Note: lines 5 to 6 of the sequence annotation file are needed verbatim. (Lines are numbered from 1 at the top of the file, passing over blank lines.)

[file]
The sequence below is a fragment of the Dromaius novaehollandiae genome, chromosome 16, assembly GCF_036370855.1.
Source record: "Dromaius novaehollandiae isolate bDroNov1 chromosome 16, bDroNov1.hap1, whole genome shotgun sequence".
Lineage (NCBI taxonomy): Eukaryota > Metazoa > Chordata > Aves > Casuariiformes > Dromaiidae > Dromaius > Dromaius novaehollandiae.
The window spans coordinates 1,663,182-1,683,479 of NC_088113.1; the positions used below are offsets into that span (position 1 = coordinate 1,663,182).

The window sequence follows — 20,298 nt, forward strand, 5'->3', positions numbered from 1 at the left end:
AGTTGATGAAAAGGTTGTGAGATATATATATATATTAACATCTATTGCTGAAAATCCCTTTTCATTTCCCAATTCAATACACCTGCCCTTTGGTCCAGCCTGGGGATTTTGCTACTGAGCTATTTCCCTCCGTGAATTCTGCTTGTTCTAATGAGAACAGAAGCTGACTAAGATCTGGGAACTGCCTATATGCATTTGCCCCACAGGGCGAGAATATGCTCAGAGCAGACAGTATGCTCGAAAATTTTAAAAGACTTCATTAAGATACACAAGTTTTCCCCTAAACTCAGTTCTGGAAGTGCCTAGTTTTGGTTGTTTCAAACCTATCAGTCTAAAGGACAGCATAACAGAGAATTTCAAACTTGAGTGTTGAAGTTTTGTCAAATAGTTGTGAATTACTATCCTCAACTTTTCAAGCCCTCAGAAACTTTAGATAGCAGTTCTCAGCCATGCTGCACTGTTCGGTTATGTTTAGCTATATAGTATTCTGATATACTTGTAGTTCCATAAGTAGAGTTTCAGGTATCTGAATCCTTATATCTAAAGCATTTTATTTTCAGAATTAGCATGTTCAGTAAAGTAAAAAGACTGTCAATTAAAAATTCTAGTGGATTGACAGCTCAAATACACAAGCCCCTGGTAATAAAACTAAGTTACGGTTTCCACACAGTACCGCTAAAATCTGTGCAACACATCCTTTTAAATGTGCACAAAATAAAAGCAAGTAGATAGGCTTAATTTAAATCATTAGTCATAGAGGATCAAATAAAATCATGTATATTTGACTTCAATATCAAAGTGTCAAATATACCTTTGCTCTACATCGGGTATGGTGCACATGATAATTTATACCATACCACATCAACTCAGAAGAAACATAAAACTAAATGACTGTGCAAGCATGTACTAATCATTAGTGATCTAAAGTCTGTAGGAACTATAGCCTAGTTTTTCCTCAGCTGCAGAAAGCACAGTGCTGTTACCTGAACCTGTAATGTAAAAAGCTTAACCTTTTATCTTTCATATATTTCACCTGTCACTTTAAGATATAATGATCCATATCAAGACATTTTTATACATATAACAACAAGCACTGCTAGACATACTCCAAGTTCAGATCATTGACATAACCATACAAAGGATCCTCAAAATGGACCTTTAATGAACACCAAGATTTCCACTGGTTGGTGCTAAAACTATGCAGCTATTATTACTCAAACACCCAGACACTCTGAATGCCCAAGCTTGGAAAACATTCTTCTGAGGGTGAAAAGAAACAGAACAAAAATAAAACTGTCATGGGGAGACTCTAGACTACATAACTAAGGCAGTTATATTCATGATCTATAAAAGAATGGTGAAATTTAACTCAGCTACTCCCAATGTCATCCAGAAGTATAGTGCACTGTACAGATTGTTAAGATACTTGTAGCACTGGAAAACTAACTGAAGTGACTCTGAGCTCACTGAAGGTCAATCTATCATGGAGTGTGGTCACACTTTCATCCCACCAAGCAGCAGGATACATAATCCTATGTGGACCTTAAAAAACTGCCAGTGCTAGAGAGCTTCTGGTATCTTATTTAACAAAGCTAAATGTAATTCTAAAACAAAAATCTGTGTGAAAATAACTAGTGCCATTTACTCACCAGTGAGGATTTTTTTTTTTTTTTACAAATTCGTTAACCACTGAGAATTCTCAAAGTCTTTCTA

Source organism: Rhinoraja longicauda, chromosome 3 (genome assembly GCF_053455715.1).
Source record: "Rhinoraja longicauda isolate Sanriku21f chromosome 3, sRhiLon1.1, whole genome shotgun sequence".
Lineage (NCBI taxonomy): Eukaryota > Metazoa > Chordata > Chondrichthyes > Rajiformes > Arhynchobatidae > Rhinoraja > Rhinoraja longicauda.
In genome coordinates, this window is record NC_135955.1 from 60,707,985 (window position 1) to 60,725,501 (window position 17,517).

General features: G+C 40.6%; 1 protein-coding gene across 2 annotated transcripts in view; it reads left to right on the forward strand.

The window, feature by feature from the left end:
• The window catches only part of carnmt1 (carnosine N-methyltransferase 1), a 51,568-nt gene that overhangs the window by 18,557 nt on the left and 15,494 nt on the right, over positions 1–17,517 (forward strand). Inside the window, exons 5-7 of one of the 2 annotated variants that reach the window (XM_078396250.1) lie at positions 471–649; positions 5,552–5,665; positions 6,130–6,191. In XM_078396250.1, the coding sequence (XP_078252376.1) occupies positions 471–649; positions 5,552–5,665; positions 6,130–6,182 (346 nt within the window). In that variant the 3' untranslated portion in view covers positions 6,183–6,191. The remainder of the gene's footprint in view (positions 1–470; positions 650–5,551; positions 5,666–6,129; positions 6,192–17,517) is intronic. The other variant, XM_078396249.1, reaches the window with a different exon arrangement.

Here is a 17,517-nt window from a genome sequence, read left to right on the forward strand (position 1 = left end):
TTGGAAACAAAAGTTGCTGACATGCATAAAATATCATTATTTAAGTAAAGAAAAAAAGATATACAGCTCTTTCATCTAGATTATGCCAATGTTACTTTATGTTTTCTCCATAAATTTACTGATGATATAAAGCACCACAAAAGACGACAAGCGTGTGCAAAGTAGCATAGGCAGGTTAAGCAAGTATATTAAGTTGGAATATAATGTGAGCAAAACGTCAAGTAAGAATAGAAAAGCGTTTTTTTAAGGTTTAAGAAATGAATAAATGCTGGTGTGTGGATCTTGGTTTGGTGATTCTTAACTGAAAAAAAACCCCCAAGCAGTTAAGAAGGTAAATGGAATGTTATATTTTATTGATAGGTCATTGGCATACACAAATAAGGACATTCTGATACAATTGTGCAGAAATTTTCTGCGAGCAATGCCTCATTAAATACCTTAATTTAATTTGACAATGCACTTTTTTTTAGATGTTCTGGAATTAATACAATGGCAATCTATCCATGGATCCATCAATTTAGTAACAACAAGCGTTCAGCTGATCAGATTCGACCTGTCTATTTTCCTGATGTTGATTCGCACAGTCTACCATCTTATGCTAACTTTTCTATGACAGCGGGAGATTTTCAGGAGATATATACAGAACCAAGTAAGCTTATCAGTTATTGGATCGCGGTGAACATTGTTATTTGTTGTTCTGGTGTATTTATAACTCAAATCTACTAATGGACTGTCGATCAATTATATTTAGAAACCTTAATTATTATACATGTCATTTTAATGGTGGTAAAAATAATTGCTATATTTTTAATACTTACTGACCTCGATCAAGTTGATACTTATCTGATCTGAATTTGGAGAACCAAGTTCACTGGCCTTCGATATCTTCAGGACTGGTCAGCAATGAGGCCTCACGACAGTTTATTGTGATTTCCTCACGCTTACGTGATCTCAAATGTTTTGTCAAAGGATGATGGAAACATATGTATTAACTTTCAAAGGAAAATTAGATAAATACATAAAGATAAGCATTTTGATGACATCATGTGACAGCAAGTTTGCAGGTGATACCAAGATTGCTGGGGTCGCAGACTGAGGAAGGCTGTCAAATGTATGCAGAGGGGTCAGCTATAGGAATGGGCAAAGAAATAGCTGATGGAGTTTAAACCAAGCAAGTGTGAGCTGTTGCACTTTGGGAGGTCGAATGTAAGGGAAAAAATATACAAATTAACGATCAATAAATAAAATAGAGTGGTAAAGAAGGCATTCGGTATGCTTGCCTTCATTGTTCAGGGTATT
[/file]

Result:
The window sequence follows — 20,298 nt, forward strand, 5'->3', positions numbered from 1 at the left end:
AGTTGATGAAAAGGTTGTGAGATATATATATATATTAACATCTATTGCTGAAAATCCCTTTTCATTTCCCAATTCAATACACCTGCCCTTTGGTCCAGCCTGGGGATTTTGCTACTGAGCTATTTCCCTCCGTGAATTCTGCTTGTTCTAATGAGAACAGAAGCTGACTAAGATCTGGGAACTGCCTATATGCATTTGCCCCACAGGGCGAGAATATGCTCAGAGCAGACAGTATGCTCGAAAATTTTAAAAGACTTCATTAAGATACACAAGTTTTCCCCTAAACTCAGTTCTGGAAGTGCCTAGTTTTGGTTGTTTCAAACCTATCAGTCTAAAGGACAGCATAACAGAGAATTTCAAACTTGAGTGTTGAAGTTTTGTCAAATAGTTGTGAATTACTATCCTCAACTTTTCAAGCCCTCAGAAACTTTAGATAGCAGTTCTCAGCCATGCTGCACTGTTCGGTTATGTTTAGCTATATAGTATTCTGATATACTTGTAGTTCCATAAGTAGAGTTTCAGGTATCTGAATCCTTATATCTAAAGCATTTTATTTTCAGAATTAGCATGTTCAGTAAAGTAAAAAGACTGTCAATTAAAAATTCTAGTGGATTGACAGCTCAAATACACAAGCCCCTGGTAATAAAACTAAGTTACGGTTTCCACACAGTACCGCTAAAATCTGTGCAACACATCCTTTTAAATGTGCACAAAATAAAAGCAAGTAGATAGGCTTAATTTAAATCATTAGTCATAGAGGATCAAATAAAATCATGTATATTTGACTTCAATATCAAAGTGTCAAATATACCTTTGCTCTACATCGGGTATGGTGCACATGATAATTTATACCATACCACATCAACTCAGAAGAAACATAAAACTAAATGACTGTGCAAGCATGTACTAATCATTAGTGATCTAAAGTCTGTAGGAACTATAGCCTAGTTTTTCCTCAGCTGCAGAAAGCACAGTGCTGTTACCTGAACCTGTAATGTAAAAAGCTTAACCTTTTATCTTTCATATATTTCACCTGTCACTTTAAGATATAATGATCCATATCAAGACATTTTTATACATATAACAACAAGCACTGCTAGACATACTCCAAGTTCAGATCATTGACATAACCATACAAAGGATCCTCAAAATGGACCTTTAATGAACACCAAGATTTCCACTGGTTGGTGCTAAAACTATGCAGCTATTATTACTCAAACACCCAGACACTCTGAATGCCCAAGCTTGGAAAACATTCTTCTGAGGGTGAAAAGAAACAGAACAAAAATAAAACTGTCATGGGGAGACTCTAGACTACATAACTAAGGCAGTTATATTCATGATCTATAAAAGAATGGTGAAATTTAACTCAGCTACTCCCAATGTCATCCAGAAGTATAGTGCACTGTACAGATTGTTAAGATACTTGTAGCACTGGAAAACTAACTGAAGTGACTCTGAGCTCACTGAAGGTCAATCTATCATGGAGTGTGGTCACACTTTCATCCCACCAAGCAGCAGGATACATAATCCTATGTGGACCTTAAAAAACTGCCAGTGCTAGAGAGCTTCTGGTATCTTATTTAACAAAGCTAAATGTAATTCTAAAACAAAAATCTGTGTGAAAATAACTAGTGCCATTTACTCACCAGTGAGGATTTTTTTTTTTTTTTACAAATTCGTTAACCACTGAGAATTCTCAAAGTCTTTCTA